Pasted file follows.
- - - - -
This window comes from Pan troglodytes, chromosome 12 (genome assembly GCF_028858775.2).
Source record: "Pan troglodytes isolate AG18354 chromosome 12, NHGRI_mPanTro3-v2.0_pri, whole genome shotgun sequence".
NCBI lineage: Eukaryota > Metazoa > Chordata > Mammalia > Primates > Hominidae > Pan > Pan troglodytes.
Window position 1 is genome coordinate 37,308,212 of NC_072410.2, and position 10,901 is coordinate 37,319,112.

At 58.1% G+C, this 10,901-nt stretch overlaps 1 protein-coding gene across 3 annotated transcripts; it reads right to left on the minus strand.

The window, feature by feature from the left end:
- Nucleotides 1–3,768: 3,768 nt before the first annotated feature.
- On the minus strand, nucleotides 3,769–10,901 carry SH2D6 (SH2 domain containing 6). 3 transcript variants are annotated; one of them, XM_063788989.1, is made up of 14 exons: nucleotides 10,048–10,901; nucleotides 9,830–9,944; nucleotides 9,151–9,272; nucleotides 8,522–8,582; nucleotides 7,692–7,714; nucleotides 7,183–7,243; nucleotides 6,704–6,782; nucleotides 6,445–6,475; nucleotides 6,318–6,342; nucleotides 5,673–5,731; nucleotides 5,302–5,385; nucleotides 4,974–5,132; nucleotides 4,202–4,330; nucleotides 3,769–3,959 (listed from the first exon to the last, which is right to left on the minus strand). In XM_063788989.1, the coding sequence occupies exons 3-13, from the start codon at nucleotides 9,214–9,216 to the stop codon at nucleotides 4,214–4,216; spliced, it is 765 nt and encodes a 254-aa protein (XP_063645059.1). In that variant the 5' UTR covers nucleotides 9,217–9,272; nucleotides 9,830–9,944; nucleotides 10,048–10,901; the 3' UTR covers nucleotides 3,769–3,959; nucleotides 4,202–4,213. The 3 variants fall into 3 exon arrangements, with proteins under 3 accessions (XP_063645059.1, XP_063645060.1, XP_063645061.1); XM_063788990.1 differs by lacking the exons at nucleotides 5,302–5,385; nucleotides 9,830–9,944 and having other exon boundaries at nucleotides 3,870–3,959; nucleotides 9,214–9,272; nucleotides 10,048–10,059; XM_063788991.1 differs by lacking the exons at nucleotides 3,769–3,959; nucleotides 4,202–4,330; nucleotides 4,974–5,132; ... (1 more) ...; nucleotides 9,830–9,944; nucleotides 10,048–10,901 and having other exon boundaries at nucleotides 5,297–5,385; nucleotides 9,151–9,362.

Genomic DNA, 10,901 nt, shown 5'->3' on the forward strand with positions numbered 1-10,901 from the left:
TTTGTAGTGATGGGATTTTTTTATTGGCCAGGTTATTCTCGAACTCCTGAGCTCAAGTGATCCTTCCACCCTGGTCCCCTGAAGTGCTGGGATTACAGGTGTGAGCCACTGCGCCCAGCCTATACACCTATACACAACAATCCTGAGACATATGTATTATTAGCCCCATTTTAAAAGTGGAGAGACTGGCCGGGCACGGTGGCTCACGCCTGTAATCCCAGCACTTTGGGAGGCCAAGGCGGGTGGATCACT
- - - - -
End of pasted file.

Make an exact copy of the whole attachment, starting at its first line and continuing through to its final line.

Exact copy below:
This window comes from Pan troglodytes, chromosome 12 (genome assembly GCF_028858775.2).
Source record: "Pan troglodytes isolate AG18354 chromosome 12, NHGRI_mPanTro3-v2.0_pri, whole genome shotgun sequence".
NCBI lineage: Eukaryota > Metazoa > Chordata > Mammalia > Primates > Hominidae > Pan > Pan troglodytes.
Window position 1 is genome coordinate 37,308,212 of NC_072410.2, and position 10,901 is coordinate 37,319,112.

At 58.1% G+C, this 10,901-nt stretch overlaps 1 protein-coding gene across 3 annotated transcripts; it reads right to left on the minus strand.

The window, feature by feature from the left end:
- Nucleotides 1–3,768: 3,768 nt before the first annotated feature.
- On the minus strand, nucleotides 3,769–10,901 carry SH2D6 (SH2 domain containing 6). 3 transcript variants are annotated; one of them, XM_063788989.1, is made up of 14 exons: nucleotides 10,048–10,901; nucleotides 9,830–9,944; nucleotides 9,151–9,272; nucleotides 8,522–8,582; nucleotides 7,692–7,714; nucleotides 7,183–7,243; nucleotides 6,704–6,782; nucleotides 6,445–6,475; nucleotides 6,318–6,342; nucleotides 5,673–5,731; nucleotides 5,302–5,385; nucleotides 4,974–5,132; nucleotides 4,202–4,330; nucleotides 3,769–3,959 (listed from the first exon to the last, which is right to left on the minus strand). In XM_063788989.1, the coding sequence occupies exons 3-13, from the start codon at nucleotides 9,214–9,216 to the stop codon at nucleotides 4,214–4,216; spliced, it is 765 nt and encodes a 254-aa protein (XP_063645059.1). In that variant the 5' UTR covers nucleotides 9,217–9,272; nucleotides 9,830–9,944; nucleotides 10,048–10,901; the 3' UTR covers nucleotides 3,769–3,959; nucleotides 4,202–4,213. The 3 variants fall into 3 exon arrangements, with proteins under 3 accessions (XP_063645059.1, XP_063645060.1, XP_063645061.1); XM_063788990.1 differs by lacking the exons at nucleotides 5,302–5,385; nucleotides 9,830–9,944 and having other exon boundaries at nucleotides 3,870–3,959; nucleotides 9,214–9,272; nucleotides 10,048–10,059; XM_063788991.1 differs by lacking the exons at nucleotides 3,769–3,959; nucleotides 4,202–4,330; nucleotides 4,974–5,132; ... (1 more) ...; nucleotides 9,830–9,944; nucleotides 10,048–10,901 and having other exon boundaries at nucleotides 5,297–5,385; nucleotides 9,151–9,362.

Genomic DNA, 10,901 nt, shown 5'->3' on the forward strand with positions numbered 1-10,901 from the left:
TTTGTAGTGATGGGATTTTTTTATTGGCCAGGTTATTCTCGAACTCCTGAGCTCAAGTGATCCTTCCACCCTGGTCCCCTGAAGTGCTGGGATTACAGGTGTGAGCCACTGCGCCCAGCCTATACACCTATACACAACAATCCTGAGACATATGTATTATTAGCCCCATTTTAAAAGTGGAGAGACTGGCCGGGCACGGTGGCTCACGCCTGTAATCCCAGCACTTTGGGAGGCCAAGGCGGGTGGATCACT